Posted by Dr. Rick M. Burton on March 17, 2004
In Reply to: Re: To hell in a handcart posted by Smokey Stover on March 08, 2004
: : : : : : In Fairford church, Gloucestershire, the great West window (installed before 1517 AD) shows the Day of Judgment in stained glass, with the innocent going to heaven and the guilty going to hell. Among the latter is an old woman in a wheelbarrow, being pushed to her doom by a blue devil. So the idea of "going to hell in a handcart" is a good 500 years old.
: : : : : That is interesting.
: : : : Out here in the former colony, we sometimes say "Going to hell in a handbasket." I was never sure exactly what a handcart was, but I'm even more baggled by "handbasket." Nonetheless, I think I get the general drift of the expression. SS
: : : You say you're not familiar with "baggled"? Actually, neither am I. Perhaps my subconscious tried to mate "boggled" with "baffled." SS
: : You've coined a new word!!
: : Here are my notes from previous discussions of the phrase:
: : GOING TO HELL IN A HAND BASKET/HANDCART/WHEELBARROW/BUCKET - "'hell in a handbasket' poses one of the most perplexing problems that has crossed our desk in years," according to the "Morris Dictionary of Word and Phrases" by William and Mary Morris. The authors couldn't find the expression in any of the usual references. From an online source: http://www.spectator.co.uk/article.php3?table=old§ion=current&issue=2002-02-16&id=1594 Accessed June 3, 2003. "But a semantic equivalent to our mysterious phrase appears in a source quoted in the Oxford Dictionary of Proverbs (as the thorough Mr Laing has logged). It is from a sermon of 1626 by Thomas Adams, whom I find Robert Southey called 'the prose Shakespeare of Puritan theologians'. Adams published a 'massive folio' of his sermons in 1629, and an augmented collection came out in 1862. If I had these I might, though I doubt it, be able to understand what he means by the following: 'This oppressor must needs go to heaven.... But it will be, as the byword is, in a wheelbarrow: the fiends, and not the angels, will take hold on him.' I can see that 'Go to heaven in a wheelbarrow' means the same as 'Go to hell in a handcart', but I do not see why wheelbarrows are susceptible to fiends . Mr Laing suggests that handcart or wheelbarrow is the equivalent of hell-cart, which is a name given in the early 17th century to a carriage used by prostitutes..."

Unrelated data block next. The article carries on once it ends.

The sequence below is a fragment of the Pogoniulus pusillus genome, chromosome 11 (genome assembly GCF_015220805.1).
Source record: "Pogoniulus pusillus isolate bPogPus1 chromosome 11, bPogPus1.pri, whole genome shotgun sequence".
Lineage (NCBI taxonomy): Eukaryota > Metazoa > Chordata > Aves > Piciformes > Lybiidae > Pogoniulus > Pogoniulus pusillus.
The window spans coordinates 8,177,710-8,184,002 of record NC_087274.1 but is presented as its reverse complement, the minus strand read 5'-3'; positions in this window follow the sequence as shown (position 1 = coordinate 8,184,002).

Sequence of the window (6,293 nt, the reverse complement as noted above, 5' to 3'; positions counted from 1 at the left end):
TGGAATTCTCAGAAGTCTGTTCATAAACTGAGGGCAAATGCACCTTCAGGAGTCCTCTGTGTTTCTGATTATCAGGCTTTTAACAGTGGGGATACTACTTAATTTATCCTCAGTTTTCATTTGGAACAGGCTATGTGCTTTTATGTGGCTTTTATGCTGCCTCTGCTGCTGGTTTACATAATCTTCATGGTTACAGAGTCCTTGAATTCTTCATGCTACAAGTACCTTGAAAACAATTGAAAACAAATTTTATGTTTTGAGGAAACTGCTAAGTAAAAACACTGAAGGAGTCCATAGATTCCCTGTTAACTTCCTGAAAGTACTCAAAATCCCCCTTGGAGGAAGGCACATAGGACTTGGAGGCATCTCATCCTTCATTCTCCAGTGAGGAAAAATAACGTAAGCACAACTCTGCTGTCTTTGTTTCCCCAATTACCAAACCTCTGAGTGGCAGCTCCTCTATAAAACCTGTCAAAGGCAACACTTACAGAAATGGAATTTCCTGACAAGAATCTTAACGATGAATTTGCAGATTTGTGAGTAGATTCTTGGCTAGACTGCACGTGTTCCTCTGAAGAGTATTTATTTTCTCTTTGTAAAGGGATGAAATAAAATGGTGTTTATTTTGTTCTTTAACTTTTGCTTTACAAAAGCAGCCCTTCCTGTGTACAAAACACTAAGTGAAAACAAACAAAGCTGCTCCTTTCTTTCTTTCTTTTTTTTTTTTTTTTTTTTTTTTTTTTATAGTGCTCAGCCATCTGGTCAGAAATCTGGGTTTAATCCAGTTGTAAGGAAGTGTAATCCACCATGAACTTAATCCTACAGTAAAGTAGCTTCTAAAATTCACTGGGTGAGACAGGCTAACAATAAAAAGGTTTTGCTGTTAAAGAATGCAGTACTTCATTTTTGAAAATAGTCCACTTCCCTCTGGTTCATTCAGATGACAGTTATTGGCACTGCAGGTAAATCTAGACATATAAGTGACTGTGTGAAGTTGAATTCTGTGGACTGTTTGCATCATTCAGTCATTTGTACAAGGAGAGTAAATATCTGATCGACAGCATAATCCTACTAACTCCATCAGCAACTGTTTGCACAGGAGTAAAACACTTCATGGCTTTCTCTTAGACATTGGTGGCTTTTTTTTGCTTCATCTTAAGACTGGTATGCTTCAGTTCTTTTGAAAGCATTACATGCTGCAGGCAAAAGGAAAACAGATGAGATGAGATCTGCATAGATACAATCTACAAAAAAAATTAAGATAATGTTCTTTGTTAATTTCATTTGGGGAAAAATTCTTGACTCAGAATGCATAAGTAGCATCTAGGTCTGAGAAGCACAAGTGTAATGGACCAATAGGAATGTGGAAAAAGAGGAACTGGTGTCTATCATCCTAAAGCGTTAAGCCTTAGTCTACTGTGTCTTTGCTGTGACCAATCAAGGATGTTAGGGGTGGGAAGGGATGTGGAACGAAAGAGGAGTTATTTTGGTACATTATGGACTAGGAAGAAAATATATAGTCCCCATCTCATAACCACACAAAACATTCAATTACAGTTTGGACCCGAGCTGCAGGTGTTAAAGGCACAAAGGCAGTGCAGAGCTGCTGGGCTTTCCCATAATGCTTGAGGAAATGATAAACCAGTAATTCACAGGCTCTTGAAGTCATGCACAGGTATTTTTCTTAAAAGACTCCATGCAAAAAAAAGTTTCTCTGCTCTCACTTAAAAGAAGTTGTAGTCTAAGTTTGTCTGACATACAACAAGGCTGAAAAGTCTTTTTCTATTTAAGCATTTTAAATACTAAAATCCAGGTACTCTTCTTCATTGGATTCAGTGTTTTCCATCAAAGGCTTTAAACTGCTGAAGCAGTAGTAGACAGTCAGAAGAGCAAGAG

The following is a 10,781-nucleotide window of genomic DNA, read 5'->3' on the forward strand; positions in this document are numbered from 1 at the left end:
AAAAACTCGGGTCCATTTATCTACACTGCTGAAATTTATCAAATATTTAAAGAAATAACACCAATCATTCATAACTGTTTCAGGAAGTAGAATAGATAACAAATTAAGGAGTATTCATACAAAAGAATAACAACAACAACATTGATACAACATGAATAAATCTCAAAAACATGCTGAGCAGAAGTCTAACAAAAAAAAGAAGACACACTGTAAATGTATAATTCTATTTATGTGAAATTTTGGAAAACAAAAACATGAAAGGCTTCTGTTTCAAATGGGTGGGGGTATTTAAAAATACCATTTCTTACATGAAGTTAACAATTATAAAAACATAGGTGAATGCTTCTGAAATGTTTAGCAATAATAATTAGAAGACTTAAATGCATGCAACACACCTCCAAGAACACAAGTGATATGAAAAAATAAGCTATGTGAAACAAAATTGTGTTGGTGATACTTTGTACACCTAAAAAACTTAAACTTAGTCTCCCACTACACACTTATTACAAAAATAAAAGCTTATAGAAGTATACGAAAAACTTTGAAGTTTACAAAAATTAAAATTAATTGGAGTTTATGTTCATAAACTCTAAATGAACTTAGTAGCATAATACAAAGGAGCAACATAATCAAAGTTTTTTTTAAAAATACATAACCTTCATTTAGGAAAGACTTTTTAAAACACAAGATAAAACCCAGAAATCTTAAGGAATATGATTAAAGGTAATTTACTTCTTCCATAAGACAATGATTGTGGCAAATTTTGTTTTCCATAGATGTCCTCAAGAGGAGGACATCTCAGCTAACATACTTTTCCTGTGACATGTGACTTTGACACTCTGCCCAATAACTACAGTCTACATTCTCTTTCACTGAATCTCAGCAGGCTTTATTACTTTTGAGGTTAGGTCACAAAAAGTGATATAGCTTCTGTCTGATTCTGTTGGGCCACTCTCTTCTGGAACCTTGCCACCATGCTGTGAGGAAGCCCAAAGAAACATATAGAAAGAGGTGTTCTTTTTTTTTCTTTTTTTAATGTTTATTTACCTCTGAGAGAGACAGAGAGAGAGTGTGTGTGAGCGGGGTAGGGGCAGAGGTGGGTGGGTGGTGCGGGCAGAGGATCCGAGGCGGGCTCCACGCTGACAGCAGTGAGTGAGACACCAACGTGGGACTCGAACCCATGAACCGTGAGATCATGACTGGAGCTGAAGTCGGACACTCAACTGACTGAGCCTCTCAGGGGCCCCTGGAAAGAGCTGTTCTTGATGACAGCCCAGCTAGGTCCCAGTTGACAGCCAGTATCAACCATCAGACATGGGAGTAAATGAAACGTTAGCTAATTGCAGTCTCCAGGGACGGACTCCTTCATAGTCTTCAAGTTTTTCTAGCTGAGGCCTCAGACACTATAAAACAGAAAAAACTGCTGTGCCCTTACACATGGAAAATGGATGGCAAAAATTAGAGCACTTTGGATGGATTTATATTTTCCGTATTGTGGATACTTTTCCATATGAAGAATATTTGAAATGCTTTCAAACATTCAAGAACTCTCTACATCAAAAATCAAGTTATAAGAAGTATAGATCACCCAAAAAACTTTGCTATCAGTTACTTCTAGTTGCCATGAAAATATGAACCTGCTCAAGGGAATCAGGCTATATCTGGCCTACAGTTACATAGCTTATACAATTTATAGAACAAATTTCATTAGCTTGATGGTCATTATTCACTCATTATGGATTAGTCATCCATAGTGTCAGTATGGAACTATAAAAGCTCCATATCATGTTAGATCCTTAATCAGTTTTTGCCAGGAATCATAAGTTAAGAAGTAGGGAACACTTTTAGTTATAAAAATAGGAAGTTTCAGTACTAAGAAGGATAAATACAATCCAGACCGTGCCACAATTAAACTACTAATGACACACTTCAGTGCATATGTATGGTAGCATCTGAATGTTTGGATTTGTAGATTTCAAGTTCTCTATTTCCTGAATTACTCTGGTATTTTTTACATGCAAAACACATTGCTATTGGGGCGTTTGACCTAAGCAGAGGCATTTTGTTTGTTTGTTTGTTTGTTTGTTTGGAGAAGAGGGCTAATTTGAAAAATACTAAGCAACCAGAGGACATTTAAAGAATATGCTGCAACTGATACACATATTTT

: I, too, am perplexed, mostly by how one could be conveyed to hell in a handbasket. According to the OED, a handbasket is exactly what it sounds like, perhaps the "green and yellow basket" of "A tisket, a tasket." How in hell do you get to hell in one of those? On the other hand, Mr. Gray has no hesitation in calling a wheelbarrow a hand-cart. In the U.S. of A., the difference is great. I'm not aware that Americans use the word "hand-cart" a lot; I think the more common term is "push-cart." It means the same thing except that "hand-cart" is perhaps more general. A push-cart is one of those things that vendors and knife-sharpeners push through city streets. A wheelbarrow (at least in the U.S.) has only one not-too-large wheel, and is designed for a different use than two-wheeled hand-carts. In Dublin's fair city, a girl named Molly (Malone?) peddled seafood, but in what? She wheeled a wheelbarrow through streets wide and narrow, but if this were a one-wheeled vehicle it would be an extremely tiring occupation, as one-half the weight of any load would constantly fall on her arms, extended downward in a somewhat unstable and tiring position. If she were pushing a hand-cart (or push-cart) the two wheels would bear almost all the load. And then there are dog-carts and pony-carts, but they are not usually cited as conveyances to hell. (I could really warm up to this subject.) SS
Consider, if you will, that decapitation was common from at least the early Middle Ages, and that the Hallifax Gibbet (predicessor of the Guillotine) dates to perhaps 1066. Heads were allowed to "drop" into baskets for easier disposal. The term "Head in a Handbasket" (alliterative, no doubt)was used as description of a very bad outcome. Noted in later literature, the 1714 phrase in research of Hell in a Handbasket often quotes "the Governor" of the given discussion talking about "Head in a Handbasket." This, and the given "Hell in a Handcart" noted in the Fairford Church (England), plus a bit of creative license, and Head-in-a-handbasket is not far from Hell-in-a-handbasket. My suspicion is that the phrase grew from an era where decapitation was common. RB